• Of all the characters I expected to see in Endgame, "Professor Hulk" was way down on the list. His appearance was an unexpected but welcome surprise. The version seen here was obviously based on the "Smart Hulk," who was part of the comics back in the 1990s.

That said, I have a few problems with Smart Hulk and the way he was depicted. First of all, I'm not a fan of the fact that he came into being between films. A fundamental change like this shouldn't happen offscreen, and really begs to be seen.

Secondly, Smart Hulk's voice should have been processed to sound a bit lower. It was weird to hear Mark Ruffalo's normal voice to come out of a nine foot tall giant.

Lastly, the Hulk should have had a rematch against Thanos, to make up for his humiliating defeat in the opening minutes of Infinity War. The audience was expecting it, and the character deserved it.

I suppose technically the Hulk ended up symbolically defeating Thanos, as he was the one who undid the Snap. It wasn't a very satisfying victory though.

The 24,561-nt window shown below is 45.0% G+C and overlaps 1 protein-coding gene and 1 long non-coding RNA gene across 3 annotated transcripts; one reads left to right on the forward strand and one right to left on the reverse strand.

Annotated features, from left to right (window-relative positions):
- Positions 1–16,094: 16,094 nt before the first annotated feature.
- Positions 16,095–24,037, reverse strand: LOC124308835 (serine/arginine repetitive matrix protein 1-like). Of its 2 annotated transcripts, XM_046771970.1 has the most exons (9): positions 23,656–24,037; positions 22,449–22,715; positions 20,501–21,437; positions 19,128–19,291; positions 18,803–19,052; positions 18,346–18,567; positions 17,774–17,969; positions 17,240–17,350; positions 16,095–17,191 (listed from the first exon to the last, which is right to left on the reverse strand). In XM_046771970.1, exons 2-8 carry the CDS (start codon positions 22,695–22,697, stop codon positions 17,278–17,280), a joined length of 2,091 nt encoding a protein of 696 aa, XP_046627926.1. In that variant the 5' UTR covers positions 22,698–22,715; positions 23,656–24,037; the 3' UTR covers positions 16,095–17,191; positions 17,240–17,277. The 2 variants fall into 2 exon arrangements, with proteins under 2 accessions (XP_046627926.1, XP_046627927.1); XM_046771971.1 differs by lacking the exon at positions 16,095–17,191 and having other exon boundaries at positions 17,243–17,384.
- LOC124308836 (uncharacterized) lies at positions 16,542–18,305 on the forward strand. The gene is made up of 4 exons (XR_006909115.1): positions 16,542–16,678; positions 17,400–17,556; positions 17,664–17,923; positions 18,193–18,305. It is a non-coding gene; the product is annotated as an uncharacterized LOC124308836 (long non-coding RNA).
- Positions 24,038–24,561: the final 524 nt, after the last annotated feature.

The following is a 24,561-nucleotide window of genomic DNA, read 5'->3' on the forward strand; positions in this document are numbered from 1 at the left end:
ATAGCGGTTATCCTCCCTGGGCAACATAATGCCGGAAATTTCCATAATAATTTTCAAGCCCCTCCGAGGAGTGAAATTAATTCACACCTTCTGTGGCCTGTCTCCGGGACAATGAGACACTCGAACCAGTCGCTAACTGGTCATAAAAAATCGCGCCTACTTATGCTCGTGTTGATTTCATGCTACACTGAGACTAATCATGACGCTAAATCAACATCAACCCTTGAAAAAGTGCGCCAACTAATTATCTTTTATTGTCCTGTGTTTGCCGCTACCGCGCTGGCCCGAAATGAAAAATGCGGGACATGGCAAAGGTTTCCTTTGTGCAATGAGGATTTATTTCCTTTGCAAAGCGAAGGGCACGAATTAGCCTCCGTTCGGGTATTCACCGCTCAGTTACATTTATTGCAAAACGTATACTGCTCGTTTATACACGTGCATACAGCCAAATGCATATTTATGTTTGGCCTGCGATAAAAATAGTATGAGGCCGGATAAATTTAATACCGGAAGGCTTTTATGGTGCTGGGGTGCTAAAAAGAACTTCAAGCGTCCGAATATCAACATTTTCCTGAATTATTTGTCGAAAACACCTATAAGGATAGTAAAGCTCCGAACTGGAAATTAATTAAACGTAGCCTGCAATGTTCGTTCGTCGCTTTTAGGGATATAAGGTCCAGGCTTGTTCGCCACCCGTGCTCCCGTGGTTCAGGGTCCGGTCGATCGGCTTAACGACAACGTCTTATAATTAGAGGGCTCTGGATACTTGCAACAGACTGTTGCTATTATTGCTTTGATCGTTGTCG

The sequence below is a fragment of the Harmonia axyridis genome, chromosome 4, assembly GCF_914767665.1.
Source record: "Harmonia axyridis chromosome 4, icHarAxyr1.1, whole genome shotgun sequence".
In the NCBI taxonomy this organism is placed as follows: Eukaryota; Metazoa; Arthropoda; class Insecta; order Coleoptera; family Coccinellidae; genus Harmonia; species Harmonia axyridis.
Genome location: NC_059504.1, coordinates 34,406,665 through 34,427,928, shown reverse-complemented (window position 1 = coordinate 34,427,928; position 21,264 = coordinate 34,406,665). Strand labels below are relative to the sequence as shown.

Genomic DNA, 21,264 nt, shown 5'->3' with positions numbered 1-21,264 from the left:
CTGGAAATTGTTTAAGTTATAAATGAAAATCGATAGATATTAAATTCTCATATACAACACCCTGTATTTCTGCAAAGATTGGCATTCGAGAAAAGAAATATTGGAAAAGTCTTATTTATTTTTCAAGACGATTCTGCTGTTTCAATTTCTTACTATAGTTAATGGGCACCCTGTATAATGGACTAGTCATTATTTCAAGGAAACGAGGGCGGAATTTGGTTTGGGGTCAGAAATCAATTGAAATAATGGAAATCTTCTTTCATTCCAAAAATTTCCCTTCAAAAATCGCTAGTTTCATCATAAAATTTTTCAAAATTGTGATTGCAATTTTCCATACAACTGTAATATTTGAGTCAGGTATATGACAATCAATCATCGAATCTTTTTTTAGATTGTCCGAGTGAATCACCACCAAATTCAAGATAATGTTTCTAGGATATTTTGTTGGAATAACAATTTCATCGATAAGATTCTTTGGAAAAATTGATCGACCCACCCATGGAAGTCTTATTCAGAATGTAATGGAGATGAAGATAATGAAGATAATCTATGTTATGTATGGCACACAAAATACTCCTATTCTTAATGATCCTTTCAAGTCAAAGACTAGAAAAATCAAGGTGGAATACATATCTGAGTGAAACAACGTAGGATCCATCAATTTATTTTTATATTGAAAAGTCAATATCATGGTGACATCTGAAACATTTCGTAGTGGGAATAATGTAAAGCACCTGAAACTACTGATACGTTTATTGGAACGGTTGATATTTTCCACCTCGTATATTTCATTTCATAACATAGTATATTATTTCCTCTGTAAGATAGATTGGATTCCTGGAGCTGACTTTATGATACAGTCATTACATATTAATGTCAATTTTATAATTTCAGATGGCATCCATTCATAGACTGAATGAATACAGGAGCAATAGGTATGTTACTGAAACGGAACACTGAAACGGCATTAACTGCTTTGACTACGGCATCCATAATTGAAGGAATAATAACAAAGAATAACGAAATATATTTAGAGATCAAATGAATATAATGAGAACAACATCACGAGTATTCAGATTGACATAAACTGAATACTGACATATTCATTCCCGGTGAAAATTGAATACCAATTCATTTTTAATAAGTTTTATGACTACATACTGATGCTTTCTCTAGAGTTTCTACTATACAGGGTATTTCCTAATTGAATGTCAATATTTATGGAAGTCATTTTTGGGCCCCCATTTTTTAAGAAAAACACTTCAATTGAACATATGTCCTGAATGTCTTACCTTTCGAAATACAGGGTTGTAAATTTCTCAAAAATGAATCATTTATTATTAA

• By the way, kudos to the FX team for bringing Smart Hulk to life. He was a perfect cross between actor Mark Ruffalo and the Hulk, and never once looked fake or uncanny valley-ish. It's even more impressive when you realize he was in the whole movie, and not just a couple of scenes.

• Of course the one, true hero of Engame is the rat that crawls across a console in Luis' van, which activates the Quantum Tunnel located in the back. If it hadn't been for that rat, Ant-Man would never have escaped from the Quantum Realm. Then he'd never have come up with the idea of using the Realm to time travel, and the Avengers would have never defeated Thanos. Well done, rat!

In the previous film, Doctor Strange said he looked into the future and saw 14,000,605 possible timelines, and in only one of them did the heroes defeat Thanos. Obviously the winning timeline was the one in which the rat stepped on the appropriate button.

I wonder how many timelines there were where the rat stepped on the wrong button, or none at all?

• Speaking of Luis' van, considering it's been sitting in a storage locker for the past five years, it's safe to assume he was Snapped. That's too bad, as I really wish he'd had a small part in the movie.

By the way, that Quantum Tunnel in his van must have some power source. It sat idle for five years and still worked!

• Once Ant-Man's freed from the Quantum Realm, he discovers five years have passed in the real world. He immediately seeks out his daughter Cassie, who's now a teen!

Is this possible, based on her pre-time jump age? In Ant-Man & The Wasp, Cassie appeared to be about nine years old, ten tops. That means she'd be around fifteen after the jump. Actress Emma Furhmann (who plays older Cassie) is currently seventeen, so I guess that's fairly close.